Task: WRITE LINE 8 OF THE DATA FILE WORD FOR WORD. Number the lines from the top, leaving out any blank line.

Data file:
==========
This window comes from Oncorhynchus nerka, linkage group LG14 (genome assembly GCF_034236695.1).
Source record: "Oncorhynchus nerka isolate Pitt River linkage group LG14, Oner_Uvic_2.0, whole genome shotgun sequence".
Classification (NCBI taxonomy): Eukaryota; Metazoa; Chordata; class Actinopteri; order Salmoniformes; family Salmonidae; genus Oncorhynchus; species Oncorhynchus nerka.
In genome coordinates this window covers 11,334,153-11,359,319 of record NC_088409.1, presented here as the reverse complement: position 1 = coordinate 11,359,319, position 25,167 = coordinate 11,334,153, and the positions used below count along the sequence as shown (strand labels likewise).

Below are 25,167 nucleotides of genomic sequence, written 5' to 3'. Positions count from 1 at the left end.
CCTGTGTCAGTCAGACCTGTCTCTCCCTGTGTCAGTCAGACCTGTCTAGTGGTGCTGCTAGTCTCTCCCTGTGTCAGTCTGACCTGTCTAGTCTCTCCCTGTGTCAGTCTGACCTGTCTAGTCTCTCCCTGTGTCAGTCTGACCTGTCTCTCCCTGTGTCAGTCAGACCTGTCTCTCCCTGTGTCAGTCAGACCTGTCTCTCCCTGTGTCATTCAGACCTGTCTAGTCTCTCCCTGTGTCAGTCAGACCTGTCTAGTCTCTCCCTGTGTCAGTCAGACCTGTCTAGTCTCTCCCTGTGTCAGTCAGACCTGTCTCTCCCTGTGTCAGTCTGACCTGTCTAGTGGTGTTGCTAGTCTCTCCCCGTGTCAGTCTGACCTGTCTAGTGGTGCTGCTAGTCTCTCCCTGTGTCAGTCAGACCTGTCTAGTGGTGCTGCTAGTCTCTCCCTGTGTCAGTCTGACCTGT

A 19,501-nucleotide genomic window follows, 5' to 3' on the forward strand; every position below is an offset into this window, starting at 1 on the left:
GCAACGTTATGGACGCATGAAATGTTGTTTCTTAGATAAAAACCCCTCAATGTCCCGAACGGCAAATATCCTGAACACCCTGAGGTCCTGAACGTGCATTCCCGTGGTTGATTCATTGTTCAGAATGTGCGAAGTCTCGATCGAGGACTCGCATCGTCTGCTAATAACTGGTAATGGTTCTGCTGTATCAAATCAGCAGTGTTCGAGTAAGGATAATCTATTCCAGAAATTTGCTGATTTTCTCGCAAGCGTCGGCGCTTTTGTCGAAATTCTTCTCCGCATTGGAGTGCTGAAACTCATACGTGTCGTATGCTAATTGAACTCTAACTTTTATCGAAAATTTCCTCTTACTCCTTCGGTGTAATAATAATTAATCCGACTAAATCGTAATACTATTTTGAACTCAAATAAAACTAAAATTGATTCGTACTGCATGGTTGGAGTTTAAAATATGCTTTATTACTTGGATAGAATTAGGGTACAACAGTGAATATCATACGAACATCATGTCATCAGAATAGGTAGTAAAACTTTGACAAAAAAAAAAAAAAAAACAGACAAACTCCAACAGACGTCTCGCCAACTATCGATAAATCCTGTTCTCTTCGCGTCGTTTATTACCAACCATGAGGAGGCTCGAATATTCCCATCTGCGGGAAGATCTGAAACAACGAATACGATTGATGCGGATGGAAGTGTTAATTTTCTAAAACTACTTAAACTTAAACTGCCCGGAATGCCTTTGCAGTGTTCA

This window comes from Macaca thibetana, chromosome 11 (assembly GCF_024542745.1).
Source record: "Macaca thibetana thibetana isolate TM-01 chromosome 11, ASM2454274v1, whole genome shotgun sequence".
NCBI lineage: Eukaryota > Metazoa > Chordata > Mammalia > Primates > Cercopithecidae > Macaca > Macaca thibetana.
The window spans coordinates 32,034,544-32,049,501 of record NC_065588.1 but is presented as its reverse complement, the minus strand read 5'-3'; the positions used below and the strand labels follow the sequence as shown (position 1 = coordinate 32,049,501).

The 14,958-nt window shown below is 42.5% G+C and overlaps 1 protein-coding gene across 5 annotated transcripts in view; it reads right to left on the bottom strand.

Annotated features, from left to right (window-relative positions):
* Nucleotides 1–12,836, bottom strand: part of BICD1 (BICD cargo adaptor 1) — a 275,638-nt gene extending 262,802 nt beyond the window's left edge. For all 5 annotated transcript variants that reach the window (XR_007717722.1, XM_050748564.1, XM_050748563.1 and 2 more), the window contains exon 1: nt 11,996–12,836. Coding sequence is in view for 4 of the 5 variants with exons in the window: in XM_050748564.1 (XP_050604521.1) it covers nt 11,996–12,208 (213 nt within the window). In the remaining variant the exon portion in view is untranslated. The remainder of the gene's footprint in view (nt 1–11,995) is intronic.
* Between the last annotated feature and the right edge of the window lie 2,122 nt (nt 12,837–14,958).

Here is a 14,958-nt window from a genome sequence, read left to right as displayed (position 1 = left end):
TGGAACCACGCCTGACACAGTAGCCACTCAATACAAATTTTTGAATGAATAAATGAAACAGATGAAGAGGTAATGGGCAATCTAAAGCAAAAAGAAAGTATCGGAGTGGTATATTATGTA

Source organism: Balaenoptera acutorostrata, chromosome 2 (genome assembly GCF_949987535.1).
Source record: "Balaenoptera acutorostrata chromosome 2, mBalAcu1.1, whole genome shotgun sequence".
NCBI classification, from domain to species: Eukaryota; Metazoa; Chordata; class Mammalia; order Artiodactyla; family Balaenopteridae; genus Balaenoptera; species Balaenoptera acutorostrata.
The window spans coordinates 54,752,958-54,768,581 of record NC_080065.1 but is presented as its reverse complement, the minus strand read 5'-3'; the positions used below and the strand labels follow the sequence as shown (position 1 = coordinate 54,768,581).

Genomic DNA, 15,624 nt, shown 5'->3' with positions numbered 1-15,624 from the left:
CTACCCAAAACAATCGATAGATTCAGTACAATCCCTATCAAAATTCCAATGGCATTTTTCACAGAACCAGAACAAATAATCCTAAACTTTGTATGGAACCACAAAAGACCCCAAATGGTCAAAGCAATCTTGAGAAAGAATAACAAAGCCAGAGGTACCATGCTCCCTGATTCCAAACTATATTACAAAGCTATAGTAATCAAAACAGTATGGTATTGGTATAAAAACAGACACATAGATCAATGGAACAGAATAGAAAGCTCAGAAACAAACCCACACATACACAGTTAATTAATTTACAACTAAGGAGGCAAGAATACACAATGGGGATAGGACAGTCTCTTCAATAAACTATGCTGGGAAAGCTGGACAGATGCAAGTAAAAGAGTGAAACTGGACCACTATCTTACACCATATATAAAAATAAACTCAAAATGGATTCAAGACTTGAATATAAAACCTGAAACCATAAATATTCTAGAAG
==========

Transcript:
GCAACGTTATGGACGCATGAAATGTTGTTTCTTAGATAAAAACCCCTCAATGTCCCGAACGGCAAATATCCTGAACACCCTGAGGTCCTGAACGTGCATTCCCGTGGTTGATTCATTGTTCAGAATGTGCGAAGTCTCGATCGAGGACTCGCATCGTCTGCTAATAACTGGTAATGGTTCTGCTGTATCAAATCAGCAGTGTTCGAGTAAGGATAATCTATTCCAGAAATTTGCTGATTTTCTCGCAAGCGTCGGCGCTTTTGTCGAAATTCTTCTCCGCATTGGAGTGCTGAAACTCATACGTGTCGTATGCTAATTGAACTCTAACTTTTATCGAAAATTTCCTCTTACTCCTTCGGTGTAATAATAATTAATCCGACTAAATCGTAATACTATTTTGAACTCAAATAAAACTAAAATTGATTCGTACTGCATGGTTGGAGTTTAAAATATGCTTTATTACTTGGATAGAATTAGGGTACAACAGTGAATATCATACGAACATCATGTCATCAGAATAGGTAGTAAAACTTTGACAAAAAAAAAAAAAAAAACAGACAAACTCCAACAGACGTCTCGCCAACTATCGATAAATCCTGTTCTCTTCGCGTCGTTTATTACCAACCATGAGGAGGCTCGAATATTCCCATCTGCGGGAAGATCTGAAACAACGAATACGATTGATGCGGATGGAAGTGTTAATTTTCTAAAACTACTTAAACTTAAACTGCCCGGAATGCCTTTGCAGTGTTCA